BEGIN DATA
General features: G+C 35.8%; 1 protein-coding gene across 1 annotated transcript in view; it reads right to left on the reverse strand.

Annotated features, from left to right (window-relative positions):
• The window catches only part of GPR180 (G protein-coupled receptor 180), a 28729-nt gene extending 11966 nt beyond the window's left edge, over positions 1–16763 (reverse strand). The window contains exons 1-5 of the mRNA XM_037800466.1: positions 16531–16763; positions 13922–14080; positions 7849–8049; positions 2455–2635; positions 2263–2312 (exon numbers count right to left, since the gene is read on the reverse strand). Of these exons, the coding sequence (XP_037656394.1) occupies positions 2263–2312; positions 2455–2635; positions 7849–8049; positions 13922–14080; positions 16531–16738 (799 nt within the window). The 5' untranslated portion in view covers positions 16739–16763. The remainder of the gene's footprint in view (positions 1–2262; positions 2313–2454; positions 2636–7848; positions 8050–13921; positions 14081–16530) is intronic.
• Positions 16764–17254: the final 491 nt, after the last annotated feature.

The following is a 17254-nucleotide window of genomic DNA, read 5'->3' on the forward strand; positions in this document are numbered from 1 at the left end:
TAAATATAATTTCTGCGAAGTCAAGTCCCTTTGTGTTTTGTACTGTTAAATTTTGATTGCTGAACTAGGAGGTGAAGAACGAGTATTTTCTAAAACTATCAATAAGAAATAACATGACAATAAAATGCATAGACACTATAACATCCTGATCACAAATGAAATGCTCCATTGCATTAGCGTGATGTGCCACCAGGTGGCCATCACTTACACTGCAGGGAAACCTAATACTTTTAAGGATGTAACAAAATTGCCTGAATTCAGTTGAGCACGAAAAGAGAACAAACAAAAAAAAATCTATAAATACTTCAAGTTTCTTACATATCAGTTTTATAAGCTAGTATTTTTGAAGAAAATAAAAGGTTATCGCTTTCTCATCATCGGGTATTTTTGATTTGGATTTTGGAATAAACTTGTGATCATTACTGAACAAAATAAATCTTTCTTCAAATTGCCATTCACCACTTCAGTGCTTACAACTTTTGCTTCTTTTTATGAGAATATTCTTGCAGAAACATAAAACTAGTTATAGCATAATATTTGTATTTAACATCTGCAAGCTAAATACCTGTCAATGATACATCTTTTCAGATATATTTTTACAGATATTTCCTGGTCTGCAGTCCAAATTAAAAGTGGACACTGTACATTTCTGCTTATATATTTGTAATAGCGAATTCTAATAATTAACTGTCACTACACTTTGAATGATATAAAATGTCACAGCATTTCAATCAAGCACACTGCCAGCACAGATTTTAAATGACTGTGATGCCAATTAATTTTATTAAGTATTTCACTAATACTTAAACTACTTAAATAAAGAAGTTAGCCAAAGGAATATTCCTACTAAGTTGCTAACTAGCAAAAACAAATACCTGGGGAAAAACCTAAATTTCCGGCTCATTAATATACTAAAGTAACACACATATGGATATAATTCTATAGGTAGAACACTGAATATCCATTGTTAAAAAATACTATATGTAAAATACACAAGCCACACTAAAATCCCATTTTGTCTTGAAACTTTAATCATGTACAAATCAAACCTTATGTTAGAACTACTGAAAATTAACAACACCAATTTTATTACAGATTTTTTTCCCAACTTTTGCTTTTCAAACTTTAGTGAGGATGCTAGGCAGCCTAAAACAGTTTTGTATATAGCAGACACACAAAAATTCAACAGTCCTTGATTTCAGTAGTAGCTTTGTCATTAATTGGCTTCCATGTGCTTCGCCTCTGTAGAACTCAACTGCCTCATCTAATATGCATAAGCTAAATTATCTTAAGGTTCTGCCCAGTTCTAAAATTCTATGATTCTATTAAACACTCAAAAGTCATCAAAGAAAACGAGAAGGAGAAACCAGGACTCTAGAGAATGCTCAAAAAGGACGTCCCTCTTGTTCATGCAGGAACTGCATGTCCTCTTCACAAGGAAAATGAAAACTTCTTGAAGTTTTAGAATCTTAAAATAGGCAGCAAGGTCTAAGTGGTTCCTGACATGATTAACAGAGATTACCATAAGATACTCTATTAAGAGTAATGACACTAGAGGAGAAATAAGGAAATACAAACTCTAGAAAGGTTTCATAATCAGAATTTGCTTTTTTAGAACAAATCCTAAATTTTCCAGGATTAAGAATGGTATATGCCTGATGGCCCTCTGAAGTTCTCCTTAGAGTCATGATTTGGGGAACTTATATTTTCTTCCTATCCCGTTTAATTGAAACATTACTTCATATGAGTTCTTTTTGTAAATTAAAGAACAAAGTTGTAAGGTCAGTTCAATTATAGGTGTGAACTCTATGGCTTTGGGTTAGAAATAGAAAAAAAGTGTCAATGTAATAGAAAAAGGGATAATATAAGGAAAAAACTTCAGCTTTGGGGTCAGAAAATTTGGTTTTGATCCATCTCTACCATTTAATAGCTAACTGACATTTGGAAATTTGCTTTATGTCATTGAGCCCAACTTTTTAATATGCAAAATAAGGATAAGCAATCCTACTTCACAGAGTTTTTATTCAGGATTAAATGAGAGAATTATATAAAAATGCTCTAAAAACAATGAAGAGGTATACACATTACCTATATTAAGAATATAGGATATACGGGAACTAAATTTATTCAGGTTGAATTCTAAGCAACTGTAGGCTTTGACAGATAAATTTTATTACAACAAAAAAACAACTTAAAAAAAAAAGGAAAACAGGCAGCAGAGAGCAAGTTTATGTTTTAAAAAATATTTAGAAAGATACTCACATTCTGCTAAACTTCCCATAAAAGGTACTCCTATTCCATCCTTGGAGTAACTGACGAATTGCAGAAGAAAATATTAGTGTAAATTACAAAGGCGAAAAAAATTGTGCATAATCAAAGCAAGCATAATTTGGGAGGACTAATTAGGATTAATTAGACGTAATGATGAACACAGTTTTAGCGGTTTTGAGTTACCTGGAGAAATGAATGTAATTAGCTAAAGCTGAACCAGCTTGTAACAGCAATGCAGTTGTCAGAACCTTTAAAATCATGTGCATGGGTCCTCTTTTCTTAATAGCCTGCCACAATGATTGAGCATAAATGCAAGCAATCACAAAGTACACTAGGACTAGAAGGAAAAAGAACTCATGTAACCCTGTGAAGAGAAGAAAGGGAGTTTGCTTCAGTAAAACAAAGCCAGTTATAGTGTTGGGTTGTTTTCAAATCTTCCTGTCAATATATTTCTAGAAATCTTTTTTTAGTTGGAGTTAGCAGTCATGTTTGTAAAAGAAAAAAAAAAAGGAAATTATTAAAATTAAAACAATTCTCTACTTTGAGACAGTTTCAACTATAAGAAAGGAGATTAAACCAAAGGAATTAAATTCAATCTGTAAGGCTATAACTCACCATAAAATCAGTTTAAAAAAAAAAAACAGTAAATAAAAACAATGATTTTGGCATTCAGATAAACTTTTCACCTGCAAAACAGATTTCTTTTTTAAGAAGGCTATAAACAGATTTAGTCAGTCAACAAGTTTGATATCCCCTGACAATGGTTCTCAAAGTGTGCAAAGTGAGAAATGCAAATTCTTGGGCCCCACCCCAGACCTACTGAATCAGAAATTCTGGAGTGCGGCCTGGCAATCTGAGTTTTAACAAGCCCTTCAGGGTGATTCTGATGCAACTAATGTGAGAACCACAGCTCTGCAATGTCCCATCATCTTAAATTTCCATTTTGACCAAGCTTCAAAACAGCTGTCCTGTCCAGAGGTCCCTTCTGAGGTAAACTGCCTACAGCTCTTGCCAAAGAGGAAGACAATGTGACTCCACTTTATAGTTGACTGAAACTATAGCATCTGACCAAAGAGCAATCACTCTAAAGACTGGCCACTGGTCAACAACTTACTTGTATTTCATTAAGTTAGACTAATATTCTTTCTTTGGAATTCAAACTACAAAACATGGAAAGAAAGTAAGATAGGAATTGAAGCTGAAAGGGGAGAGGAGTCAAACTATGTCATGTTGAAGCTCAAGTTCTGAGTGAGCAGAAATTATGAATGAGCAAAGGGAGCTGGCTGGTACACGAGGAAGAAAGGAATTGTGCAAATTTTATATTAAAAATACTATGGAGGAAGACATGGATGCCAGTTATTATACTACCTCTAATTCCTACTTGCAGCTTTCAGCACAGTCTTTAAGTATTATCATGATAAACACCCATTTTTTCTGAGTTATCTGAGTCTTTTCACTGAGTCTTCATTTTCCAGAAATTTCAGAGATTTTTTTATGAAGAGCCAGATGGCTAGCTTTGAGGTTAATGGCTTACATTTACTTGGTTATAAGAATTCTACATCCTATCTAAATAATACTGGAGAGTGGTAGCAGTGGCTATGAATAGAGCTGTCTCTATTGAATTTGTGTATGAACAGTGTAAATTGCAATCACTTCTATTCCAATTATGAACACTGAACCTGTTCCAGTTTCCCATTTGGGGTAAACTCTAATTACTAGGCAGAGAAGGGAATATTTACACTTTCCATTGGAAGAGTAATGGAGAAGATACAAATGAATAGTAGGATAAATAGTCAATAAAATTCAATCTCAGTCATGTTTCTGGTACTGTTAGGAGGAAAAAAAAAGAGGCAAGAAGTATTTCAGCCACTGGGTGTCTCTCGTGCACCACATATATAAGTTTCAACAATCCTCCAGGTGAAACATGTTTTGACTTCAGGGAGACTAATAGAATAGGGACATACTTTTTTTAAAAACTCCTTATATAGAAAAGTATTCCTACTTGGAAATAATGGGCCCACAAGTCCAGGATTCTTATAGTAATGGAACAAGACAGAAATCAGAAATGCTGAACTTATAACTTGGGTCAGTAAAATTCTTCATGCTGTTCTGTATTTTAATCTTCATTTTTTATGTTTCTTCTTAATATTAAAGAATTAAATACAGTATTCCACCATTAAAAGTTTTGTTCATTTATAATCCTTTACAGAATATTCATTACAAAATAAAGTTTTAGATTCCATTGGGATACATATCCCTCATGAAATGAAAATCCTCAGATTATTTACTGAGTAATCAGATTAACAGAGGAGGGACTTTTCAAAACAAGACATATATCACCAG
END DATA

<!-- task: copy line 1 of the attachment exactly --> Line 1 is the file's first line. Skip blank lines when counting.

General features: G+C 35.8%; 1 protein-coding gene across 1 annotated transcript in view; it reads right to left on the reverse strand.